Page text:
Hello Many, this is in reply to your harsh comment. First let me apologize if I offended 3rd world country designers, it was not my intention. By my name you can tell that I am also a 3rd world country designer. Not only I am but I also had to travel to countries like Mexico, Brazil, Colombia, Argentina and Peru just to list some to hire talent for outsourcing for a talent agency in New York, but I also had the honor to work with many of them in many award winning projects. In my previous post I was not talking about foreign designers but the act of outsourcing for logo design by firms that I have seen promoting that as a quick and affordable service. I am sure you have seen that as soon as you do an online search for logo design. I had my experience with them via Elance and Guru and it was as I described, a gamble and you get what you pay for. I think that perhaps I am not very good at exposing what is in my mind, a designer for me as I see myself is an graphic artist, is a person who finds the meaning and fun in visual graphic communication and has talent, not a quick service generic icon logo producer based on a foreign country. To me those logos compare to a logo made by a true graphic designer at heart like a t-shirt compares to a custom made tailored shirt.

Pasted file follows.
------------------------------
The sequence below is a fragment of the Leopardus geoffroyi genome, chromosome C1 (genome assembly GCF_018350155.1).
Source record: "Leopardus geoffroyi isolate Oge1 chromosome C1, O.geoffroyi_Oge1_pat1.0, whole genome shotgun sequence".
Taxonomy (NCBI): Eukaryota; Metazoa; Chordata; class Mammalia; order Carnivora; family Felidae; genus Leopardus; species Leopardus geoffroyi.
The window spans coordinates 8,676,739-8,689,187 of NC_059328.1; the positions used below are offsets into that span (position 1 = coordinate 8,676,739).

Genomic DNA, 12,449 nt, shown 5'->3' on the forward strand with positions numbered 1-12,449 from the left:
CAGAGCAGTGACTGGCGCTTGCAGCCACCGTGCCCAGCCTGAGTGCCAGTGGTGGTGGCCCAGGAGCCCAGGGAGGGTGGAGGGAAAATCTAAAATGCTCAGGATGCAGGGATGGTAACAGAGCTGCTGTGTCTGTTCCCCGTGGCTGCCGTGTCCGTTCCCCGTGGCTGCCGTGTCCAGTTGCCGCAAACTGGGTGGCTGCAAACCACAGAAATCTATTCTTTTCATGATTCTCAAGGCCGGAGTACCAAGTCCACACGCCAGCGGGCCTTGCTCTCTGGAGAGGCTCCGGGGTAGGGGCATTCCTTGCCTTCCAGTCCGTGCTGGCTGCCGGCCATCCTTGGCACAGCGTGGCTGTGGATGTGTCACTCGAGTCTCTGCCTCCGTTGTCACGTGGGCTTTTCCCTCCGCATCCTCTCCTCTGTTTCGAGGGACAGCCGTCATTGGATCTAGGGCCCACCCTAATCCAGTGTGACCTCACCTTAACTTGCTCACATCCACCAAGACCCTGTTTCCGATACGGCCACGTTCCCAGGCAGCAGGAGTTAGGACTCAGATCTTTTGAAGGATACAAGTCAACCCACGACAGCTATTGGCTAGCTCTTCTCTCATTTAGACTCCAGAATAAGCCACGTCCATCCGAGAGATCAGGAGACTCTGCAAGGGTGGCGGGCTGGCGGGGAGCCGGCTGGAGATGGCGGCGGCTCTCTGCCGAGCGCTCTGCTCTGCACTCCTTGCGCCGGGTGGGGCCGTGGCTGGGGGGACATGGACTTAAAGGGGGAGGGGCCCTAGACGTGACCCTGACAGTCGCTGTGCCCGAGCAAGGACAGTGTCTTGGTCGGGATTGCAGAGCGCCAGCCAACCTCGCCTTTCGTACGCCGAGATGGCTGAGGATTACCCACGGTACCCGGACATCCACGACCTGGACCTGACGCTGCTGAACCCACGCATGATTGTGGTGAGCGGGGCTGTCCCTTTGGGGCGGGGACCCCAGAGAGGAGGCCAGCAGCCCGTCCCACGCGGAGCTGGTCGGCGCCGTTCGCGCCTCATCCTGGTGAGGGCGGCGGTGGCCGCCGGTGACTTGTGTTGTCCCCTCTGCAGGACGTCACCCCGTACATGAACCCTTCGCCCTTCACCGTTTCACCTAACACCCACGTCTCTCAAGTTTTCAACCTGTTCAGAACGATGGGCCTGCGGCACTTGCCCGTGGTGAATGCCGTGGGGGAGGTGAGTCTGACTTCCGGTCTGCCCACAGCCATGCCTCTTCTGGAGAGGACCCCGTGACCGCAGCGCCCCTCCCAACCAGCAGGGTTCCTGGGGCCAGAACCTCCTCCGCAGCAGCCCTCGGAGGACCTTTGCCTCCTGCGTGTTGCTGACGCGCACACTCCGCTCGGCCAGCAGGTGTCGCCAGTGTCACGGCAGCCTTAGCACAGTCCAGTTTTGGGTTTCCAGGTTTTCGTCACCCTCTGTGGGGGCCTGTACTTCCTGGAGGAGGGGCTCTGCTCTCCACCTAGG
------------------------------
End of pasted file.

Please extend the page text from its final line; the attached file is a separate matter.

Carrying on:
251. iraisa

    Miguel, I love the concept in your logo and I know your question is regarding price but I wanted to caution you because you are using copy righted material to do this logo, the road runner character is licensed to Warner Brother’s and using it without consent can get your friend in trouble. If he uses this locally he may be fine, but be careful if he uses it online like websites and ads or a visible sign for his location.

    Also if you put the bird next tot he tire the loco can be more easily used on any layout.

    For something like this I would charge $100.0